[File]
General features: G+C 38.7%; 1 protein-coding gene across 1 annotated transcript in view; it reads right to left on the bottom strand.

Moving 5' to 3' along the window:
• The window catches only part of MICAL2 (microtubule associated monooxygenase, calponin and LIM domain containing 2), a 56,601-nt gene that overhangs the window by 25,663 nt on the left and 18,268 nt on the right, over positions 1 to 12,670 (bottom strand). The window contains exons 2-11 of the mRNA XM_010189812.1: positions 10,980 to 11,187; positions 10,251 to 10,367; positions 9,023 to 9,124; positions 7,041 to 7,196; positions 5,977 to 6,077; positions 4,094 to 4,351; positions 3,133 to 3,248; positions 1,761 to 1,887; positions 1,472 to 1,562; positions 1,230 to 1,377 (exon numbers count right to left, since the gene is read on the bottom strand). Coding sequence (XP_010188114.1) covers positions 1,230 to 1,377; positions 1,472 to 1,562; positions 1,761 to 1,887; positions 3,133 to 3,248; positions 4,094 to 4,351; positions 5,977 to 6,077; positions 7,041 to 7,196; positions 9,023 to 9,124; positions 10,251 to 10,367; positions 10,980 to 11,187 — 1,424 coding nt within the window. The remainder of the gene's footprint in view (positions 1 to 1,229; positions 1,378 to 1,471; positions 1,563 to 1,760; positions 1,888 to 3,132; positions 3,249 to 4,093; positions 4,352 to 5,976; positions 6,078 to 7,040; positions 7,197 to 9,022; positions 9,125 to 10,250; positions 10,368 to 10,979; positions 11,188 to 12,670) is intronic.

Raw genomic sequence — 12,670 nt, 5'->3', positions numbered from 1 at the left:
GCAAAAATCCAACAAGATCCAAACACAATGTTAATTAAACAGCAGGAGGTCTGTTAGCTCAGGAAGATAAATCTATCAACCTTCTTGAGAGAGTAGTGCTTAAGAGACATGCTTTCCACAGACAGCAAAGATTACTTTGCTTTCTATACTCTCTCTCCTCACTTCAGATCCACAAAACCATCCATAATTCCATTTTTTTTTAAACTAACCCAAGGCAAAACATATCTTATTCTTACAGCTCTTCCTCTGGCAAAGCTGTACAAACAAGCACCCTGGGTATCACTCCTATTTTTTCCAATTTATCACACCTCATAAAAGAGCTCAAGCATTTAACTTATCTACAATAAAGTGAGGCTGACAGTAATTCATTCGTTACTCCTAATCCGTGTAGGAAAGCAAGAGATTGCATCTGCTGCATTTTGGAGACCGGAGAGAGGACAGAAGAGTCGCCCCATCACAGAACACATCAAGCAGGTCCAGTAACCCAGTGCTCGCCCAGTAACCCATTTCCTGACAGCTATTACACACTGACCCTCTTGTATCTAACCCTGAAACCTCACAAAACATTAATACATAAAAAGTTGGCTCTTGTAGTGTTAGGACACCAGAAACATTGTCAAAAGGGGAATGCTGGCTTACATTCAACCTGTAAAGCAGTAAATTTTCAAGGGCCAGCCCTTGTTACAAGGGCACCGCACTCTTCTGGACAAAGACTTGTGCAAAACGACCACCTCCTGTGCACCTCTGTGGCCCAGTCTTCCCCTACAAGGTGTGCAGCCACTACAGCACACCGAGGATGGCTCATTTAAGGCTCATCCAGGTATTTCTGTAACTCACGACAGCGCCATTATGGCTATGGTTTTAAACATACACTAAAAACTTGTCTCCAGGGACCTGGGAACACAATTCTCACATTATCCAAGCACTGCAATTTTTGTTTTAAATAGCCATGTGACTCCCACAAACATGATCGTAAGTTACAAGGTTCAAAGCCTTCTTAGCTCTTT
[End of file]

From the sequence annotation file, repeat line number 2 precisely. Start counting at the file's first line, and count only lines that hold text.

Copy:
Moving 5' to 3' along the window: